Fortunately, the grant allowed us to bring the certification class to San Juan and we were able to train more people to handle recruitment and retention at their individual station. Chief Richards came to the class and before we left, he talked to each of the new RRCs. That Sunday, while we were cleaning up from the class, they formed an unofficial committee and agreed to meet the following Tuesday in person and via Skype.
As of this writing, the San Juan County Volunteer Membership Committee is an official part of their department. They work together to address issues at the county level, but also to help each other solve the specific problems they face at the local level. They are working on a strategic plan to address their needs and are pooling resources for maximum efficiency.
San Juan’s story is not a solitary one. There are many other communities across the country that are being helped by our program and it is a powerful, educational tool for positive change.
It was previously stated that it is important to put a face to those solving their community’s problems. We want to leave you with a glimpse of the people who are making a difference because of the IAFC programs and here is the San Juan Recruitment & Retention Committee with some of their backstory.
Liz Bradshaw and Holly Facka. This duo serves in District 1, Valley Fire. District 1 is the busiest of SJCFD’s fire districts with over 1,200 calls for service per year. They have about 40 volunteers and are very active within their community.
Gary Frey is the RRC for District 2, Flora Vista. They have about 25 members and run about 650 calls per year. Gary is a retired Marine Corps fighter pilot who was looking for a way to help his community.
Chris Opperman is both the RRC and District Chief for District 4, La Plata. They have 15 volunteers and run about 300 calls for service per year. Chris heard about the RRC certification class at 6pm on the night before the class started. There is six hours of prework for the course and he worked overnight to complete it so that he could be there the next day!
Lyndon Gingerich belongs to District 5, Blanco Fire and is only 19 years old, but does amazing work. They have about 10 volunteers and run about 450 calls per year.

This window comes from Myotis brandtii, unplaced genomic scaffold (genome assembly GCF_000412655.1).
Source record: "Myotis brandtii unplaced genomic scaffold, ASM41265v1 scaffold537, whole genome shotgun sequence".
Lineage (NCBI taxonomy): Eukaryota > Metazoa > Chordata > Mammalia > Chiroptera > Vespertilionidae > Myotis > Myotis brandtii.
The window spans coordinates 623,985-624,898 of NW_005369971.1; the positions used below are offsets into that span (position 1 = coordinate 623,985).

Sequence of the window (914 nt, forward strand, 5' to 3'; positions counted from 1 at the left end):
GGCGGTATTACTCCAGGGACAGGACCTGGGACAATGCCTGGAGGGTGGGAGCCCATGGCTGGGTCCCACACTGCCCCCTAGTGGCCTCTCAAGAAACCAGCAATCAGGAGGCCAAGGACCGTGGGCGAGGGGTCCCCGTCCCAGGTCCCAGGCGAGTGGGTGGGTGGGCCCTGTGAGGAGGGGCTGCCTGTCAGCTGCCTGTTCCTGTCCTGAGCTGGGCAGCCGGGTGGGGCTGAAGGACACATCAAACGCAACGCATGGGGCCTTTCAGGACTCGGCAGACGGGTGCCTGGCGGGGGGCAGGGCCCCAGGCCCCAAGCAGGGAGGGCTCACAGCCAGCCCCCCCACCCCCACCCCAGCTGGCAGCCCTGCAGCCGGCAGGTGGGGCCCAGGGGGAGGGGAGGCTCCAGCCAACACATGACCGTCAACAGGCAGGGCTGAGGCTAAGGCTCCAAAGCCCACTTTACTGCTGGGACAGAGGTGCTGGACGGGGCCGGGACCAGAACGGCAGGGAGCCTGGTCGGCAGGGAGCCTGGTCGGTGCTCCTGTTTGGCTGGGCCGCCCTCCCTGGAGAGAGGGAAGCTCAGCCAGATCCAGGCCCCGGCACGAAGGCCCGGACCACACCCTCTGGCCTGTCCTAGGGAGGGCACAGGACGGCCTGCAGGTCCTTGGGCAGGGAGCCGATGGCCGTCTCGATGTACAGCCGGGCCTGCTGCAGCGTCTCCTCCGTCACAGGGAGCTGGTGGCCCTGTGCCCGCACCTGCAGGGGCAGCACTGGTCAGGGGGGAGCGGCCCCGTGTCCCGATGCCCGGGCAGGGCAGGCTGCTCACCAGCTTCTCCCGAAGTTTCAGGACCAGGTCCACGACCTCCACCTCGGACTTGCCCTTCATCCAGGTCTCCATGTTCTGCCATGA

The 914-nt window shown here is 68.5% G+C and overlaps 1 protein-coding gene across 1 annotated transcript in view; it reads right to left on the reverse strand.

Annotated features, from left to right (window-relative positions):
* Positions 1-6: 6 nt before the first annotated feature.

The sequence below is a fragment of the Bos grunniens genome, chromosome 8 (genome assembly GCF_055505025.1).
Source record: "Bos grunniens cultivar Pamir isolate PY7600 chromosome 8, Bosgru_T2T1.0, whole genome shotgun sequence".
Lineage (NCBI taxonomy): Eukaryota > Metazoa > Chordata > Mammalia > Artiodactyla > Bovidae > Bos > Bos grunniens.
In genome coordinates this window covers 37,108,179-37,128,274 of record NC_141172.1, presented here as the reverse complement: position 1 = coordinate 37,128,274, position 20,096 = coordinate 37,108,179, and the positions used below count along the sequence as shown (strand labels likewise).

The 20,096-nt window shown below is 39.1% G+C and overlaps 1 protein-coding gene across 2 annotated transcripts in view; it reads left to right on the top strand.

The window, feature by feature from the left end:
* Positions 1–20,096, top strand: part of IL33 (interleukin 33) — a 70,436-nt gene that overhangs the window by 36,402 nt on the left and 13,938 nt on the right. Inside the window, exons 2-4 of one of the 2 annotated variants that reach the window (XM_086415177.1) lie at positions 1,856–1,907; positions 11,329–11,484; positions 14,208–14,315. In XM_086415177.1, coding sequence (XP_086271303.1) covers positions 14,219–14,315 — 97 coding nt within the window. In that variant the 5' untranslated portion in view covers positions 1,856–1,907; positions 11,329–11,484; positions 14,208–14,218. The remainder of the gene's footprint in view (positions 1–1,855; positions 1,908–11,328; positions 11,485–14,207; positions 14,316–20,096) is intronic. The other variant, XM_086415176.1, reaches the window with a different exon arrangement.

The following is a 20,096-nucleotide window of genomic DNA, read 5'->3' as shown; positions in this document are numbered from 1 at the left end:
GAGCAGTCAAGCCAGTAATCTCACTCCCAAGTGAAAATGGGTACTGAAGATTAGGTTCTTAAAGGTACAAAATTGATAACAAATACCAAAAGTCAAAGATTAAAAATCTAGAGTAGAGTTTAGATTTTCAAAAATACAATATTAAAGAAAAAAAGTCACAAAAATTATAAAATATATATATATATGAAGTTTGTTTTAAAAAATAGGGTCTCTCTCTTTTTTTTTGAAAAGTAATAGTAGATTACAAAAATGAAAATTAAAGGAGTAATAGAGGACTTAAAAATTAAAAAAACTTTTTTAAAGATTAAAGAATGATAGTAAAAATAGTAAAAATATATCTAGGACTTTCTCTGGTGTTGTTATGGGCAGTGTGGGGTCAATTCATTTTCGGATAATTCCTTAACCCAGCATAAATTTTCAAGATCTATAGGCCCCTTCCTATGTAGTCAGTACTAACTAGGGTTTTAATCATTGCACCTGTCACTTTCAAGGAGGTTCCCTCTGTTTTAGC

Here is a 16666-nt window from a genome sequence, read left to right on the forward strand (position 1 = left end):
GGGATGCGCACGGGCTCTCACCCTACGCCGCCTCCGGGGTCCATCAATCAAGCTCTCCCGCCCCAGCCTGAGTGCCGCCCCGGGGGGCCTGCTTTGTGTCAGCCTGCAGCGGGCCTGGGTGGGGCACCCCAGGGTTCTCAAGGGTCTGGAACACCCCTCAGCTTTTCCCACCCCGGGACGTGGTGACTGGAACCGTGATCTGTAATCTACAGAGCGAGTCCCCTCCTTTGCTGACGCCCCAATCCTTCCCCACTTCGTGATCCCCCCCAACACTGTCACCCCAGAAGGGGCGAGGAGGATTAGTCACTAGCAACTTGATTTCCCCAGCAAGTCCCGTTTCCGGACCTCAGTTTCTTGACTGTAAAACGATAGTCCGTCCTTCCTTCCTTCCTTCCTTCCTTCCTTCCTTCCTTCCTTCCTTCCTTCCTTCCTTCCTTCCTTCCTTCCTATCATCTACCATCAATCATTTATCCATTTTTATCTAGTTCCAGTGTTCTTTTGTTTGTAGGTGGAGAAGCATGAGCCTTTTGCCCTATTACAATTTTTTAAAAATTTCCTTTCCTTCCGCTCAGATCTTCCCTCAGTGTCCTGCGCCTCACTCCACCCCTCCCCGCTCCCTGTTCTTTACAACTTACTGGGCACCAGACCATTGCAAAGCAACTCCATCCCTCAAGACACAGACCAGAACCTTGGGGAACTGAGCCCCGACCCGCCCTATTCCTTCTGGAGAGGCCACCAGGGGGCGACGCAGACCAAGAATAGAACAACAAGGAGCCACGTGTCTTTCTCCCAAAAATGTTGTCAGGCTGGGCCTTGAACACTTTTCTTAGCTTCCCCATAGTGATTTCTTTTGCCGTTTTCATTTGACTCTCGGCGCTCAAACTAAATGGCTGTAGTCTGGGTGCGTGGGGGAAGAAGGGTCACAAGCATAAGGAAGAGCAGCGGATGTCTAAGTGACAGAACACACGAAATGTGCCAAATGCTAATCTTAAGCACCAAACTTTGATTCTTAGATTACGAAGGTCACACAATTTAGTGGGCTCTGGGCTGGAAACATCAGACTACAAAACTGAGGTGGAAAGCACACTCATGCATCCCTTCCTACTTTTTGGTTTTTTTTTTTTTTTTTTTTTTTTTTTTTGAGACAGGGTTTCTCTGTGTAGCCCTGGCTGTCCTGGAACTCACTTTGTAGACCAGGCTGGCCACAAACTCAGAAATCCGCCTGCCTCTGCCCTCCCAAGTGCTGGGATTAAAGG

Tristen Swartout is fairly new and belongs to District 7, Center Point. Even though he is a senior in high school he is already very active in the department and loves sharing it with others. They have about 15 volunteers and run about 500 calls per year.
Jamie Wagoner is an experienced, human resources professional and volunteer firefighter. She and her husband joined the department and went through the academy together. She belongs to District 8, Hart Valley. They have about 20 volunteers and run about 750 calls per year.
Mike Freeman is a captain with his district. He belongs to District 9, Sullivan Road. They have 10 volunteers and run about 325 calls per year.
Eric Mohler, while he does not belong to SJCFD, is an integral part of our R&R community. He is a captain with Bloomfield, a town in San Juan. He has already made big plans working with Bloomfield High School and created a Fire Department Day for a home game. Bloomfield Fire Department has about 20 volunteers and three paid response staff. They run about 1,300 calls for service per year.
Jordan Richards is the Division Chief of Recruitment and Retention for SJCFD and is charged with growing the volunteer ranks of the fire department. He is off to a great start!
For more information about the Volunteer Administrative Leadership Series, including how to take the online courses and about the RRC certification class, please go to www.iafc.org/vals.
Keith Brower is the past Fire Chief of the Loudoun County (Virginia) Combined Fire and Rescue System. After a successful career of 45 years, he is now failing at retirement. He continues to support volunteer and combination departments through instruction.
Spencer Cheatham is a program manager for the IAFC on the Volunteer Workforce Solutions team. He is the former chief and past president of the West Point (Virginia) Volunteer Fire Department where he is still a firefighter/EMT and their Recruitment and Retention Coordinator. He is also a previous career chief with New Kent (Virginia) Fire-Rescue.